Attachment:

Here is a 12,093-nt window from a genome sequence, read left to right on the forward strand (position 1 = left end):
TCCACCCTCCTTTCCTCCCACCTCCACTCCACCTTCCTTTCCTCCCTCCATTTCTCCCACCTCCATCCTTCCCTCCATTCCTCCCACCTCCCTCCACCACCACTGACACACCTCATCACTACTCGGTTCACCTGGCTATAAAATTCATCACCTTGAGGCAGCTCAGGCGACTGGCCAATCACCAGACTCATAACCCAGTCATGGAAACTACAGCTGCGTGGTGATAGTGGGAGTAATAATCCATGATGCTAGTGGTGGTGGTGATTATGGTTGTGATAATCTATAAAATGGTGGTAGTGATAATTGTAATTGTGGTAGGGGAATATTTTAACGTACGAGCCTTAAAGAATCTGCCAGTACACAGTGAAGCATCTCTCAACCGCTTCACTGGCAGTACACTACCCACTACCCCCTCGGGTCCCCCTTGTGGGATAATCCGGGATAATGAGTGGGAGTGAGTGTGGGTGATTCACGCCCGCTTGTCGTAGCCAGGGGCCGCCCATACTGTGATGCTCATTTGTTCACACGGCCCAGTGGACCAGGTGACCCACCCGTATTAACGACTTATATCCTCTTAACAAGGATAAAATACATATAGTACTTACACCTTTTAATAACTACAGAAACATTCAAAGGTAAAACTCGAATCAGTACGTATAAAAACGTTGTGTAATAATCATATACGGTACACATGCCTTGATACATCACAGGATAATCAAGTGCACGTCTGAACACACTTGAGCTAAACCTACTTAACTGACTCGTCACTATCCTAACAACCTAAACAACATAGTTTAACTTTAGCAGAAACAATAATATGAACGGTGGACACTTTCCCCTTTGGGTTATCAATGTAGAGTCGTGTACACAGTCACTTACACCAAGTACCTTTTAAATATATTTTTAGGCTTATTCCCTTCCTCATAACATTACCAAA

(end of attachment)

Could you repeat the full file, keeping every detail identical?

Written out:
Here is a 12,093-nt window from a genome sequence, read left to right on the forward strand (position 1 = left end):
TCCACCCTCCTTTCCTCCCACCTCCACTCCACCTTCCTTTCCTCCCTCCATTTCTCCCACCTCCATCCTTCCCTCCATTCCTCCCACCTCCCTCCACCACCACTGACACACCTCATCACTACTCGGTTCACCTGGCTATAAAATTCATCACCTTGAGGCAGCTCAGGCGACTGGCCAATCACCAGACTCATAACCCAGTCATGGAAACTACAGCTGCGTGGTGATAGTGGGAGTAATAATCCATGATGCTAGTGGTGGTGGTGATTATGGTTGTGATAATCTATAAAATGGTGGTAGTGATAATTGTAATTGTGGTAGGGGAATATTTTAACGTACGAGCCTTAAAGAATCTGCCAGTACACAGTGAAGCATCTCTCAACCGCTTCACTGGCAGTACACTACCCACTACCCCCTCGGGTCCCCCTTGTGGGATAATCCGGGATAATGAGTGGGAGTGAGTGTGGGTGATTCACGCCCGCTTGTCGTAGCCAGGGGCCGCCCATACTGTGATGCTCATTTGTTCACACGGCCCAGTGGACCAGGTGACCCACCCGTATTAACGACTTATATCCTCTTAACAAGGATAAAATACATATAGTACTTACACCTTTTAATAACTACAGAAACATTCAAAGGTAAAACTCGAATCAGTACGTATAAAAACGTTGTGTAATAATCATATACGGTACACATGCCTTGATACATCACAGGATAATCAAGTGCACGTCTGAACACACTTGAGCTAAACCTACTTAACTGACTCGTCACTATCCTAACAACCTAAACAACATAGTTTAACTTTAGCAGAAACAATAATATGAACGGTGGACACTTTCCCCTTTGGGTTATCAATGTAGAGTCGTGTACACAGTCACTTACACCAAGTACCTTTTAAATATATTTTTAGGCTTATTCCCTTCCTCATAACATTACCAAA